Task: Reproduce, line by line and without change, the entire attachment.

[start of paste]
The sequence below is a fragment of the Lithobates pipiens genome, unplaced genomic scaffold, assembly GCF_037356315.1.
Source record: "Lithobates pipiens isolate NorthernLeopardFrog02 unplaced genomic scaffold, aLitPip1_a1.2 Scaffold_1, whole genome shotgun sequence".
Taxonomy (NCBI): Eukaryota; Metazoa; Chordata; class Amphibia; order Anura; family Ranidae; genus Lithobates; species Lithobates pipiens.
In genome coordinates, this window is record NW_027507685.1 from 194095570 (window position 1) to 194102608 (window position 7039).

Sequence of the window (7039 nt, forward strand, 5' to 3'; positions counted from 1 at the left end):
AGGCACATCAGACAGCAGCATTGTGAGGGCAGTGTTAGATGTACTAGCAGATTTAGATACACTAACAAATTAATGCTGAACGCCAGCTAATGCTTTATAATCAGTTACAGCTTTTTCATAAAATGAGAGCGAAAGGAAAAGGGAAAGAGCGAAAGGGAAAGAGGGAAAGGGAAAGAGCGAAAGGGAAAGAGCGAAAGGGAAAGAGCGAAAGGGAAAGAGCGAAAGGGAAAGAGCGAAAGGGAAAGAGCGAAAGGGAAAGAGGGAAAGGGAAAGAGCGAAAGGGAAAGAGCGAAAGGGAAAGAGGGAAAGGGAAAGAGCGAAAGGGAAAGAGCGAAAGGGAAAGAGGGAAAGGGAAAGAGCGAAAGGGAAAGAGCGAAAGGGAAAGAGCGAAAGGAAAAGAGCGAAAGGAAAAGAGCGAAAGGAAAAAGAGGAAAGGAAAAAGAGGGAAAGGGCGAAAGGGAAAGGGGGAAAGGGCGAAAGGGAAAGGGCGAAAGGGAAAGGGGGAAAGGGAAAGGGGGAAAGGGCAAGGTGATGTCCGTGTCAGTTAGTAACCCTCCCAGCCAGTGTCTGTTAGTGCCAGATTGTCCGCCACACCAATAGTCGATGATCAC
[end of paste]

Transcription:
The sequence below is a fragment of the Lithobates pipiens genome, unplaced genomic scaffold, assembly GCF_037356315.1.
Source record: "Lithobates pipiens isolate NorthernLeopardFrog02 unplaced genomic scaffold, aLitPip1_a1.2 Scaffold_1, whole genome shotgun sequence".
Taxonomy (NCBI): Eukaryota; Metazoa; Chordata; class Amphibia; order Anura; family Ranidae; genus Lithobates; species Lithobates pipiens.
In genome coordinates, this window is record NW_027507685.1 from 194095570 (window position 1) to 194102608 (window position 7039).

Sequence of the window (7039 nt, forward strand, 5' to 3'; positions counted from 1 at the left end):
AGGCACATCAGACAGCAGCATTGTGAGGGCAGTGTTAGATGTACTAGCAGATTTAGATACACTAACAAATTAATGCTGAACGCCAGCTAATGCTTTATAATCAGTTACAGCTTTTTCATAAAATGAGAGCGAAAGGAAAAGGGAAAGAGCGAAAGGGAAAGAGGGAAAGGGAAAGAGCGAAAGGGAAAGAGCGAAAGGGAAAGAGCGAAAGGGAAAGAGCGAAAGGGAAAGAGCGAAAGGGAAAGAGCGAAAGGGAAAGAGGGAAAGGGAAAGAGCGAAAGGGAAAGAGCGAAAGGGAAAGAGGGAAAGGGAAAGAGCGAAAGGGAAAGAGCGAAAGGGAAAGAGGGAAAGGGAAAGAGCGAAAGGGAAAGAGCGAAAGGGAAAGAGCGAAAGGAAAAGAGCGAAAGGAAAAGAGCGAAAGGAAAAAGAGGAAAGGAAAAAGAGGGAAAGGGCGAAAGGGAAAGGGGGAAAGGGCGAAAGGGAAAGGGCGAAAGGGAAAGGGGGAAAGGGAAAGGGGGAAAGGGCAAGGTGATGTCCGTGTCAGTTAGTAACCCTCCCAGCCAGTGTCTGTTAGTGCCAGATTGTCCGCCACACCAATAGTCGATGATCAC